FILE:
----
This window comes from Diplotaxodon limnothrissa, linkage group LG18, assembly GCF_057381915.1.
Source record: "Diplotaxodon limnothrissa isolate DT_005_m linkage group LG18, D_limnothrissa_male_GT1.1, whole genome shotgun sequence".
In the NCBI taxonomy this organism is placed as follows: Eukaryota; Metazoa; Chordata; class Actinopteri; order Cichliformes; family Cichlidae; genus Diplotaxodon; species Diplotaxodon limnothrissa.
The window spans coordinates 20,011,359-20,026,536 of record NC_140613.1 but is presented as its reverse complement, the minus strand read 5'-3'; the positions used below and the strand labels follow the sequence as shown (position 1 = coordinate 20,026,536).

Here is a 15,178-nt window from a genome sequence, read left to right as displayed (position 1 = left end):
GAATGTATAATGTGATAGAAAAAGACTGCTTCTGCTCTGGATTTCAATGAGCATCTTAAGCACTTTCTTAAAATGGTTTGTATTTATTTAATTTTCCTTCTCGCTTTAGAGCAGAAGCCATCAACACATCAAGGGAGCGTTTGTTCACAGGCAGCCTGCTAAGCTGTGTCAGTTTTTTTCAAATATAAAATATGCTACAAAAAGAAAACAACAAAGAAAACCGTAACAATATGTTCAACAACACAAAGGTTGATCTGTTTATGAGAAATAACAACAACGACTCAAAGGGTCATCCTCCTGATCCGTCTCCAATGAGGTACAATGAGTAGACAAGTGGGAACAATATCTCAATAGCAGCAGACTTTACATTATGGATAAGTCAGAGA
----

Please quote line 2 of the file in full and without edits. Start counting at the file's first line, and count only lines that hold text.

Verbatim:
Source record: "Diplotaxodon limnothrissa isolate DT_005_m linkage group LG18, D_limnothrissa_male_GT1.1, whole genome shotgun sequence".